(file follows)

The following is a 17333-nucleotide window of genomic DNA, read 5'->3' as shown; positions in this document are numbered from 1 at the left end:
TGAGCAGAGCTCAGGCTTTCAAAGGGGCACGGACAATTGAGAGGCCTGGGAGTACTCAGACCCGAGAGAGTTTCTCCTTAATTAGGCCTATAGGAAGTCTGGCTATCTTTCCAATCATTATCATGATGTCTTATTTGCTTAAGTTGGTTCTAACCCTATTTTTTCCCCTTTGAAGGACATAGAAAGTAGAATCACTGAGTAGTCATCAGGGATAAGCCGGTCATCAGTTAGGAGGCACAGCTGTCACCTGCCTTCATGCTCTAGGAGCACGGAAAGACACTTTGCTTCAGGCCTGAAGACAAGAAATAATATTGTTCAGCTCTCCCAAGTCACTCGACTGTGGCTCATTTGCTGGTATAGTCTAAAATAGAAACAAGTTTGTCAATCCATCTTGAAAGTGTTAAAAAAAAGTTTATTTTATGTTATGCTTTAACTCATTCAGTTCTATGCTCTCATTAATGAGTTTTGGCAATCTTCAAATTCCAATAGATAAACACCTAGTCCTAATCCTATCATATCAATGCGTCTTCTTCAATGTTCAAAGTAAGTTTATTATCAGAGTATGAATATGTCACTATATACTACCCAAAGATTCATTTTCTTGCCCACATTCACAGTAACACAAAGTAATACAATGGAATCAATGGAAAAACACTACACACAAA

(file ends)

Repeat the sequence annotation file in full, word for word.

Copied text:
The following is a 17333-nucleotide window of genomic DNA, read 5'->3' as shown; positions in this document are numbered from 1 at the left end:
TGAGCAGAGCTCAGGCTTTCAAAGGGGCACGGACAATTGAGAGGCCTGGGAGTACTCAGACCCGAGAGAGTTTCTCCTTAATTAGGCCTATAGGAAGTCTGGCTATCTTTCCAATCATTATCATGATGTCTTATTTGCTTAAGTTGGTTCTAACCCTATTTTTTCCCCTTTGAAGGACATAGAAAGTAGAATCACTGAGTAGTCATCAGGGATAAGCCGGTCATCAGTTAGGAGGCACAGCTGTCACCTGCCTTCATGCTCTAGGAGCACGGAAAGACACTTTGCTTCAGGCCTGAAGACAAGAAATAATATTGTTCAGCTCTCCCAAGTCACTCGACTGTGGCTCATTTGCTGGTATAGTCTAAAATAGAAACAAGTTTGTCAATCCATCTTGAAAGTGTTAAAAAAAAGTTTATTTTATGTTATGCTTTAACTCATTCAGTTCTATGCTCTCATTAATGAGTTTTGGCAATCTTCAAATTCCAATAGATAAACACCTAGTCCTAATCCTATCATATCAATGCGTCTTCTTCAATGTTCAAAGTAAGTTTATTATCAGAGTATGAATATGTCACTATATACTACCCAAAGATTCATTTTCTTGCCCACATTCACAGTAACACAAAGTAATACAATGGAATCAATGGAAAAACACTACACACAAA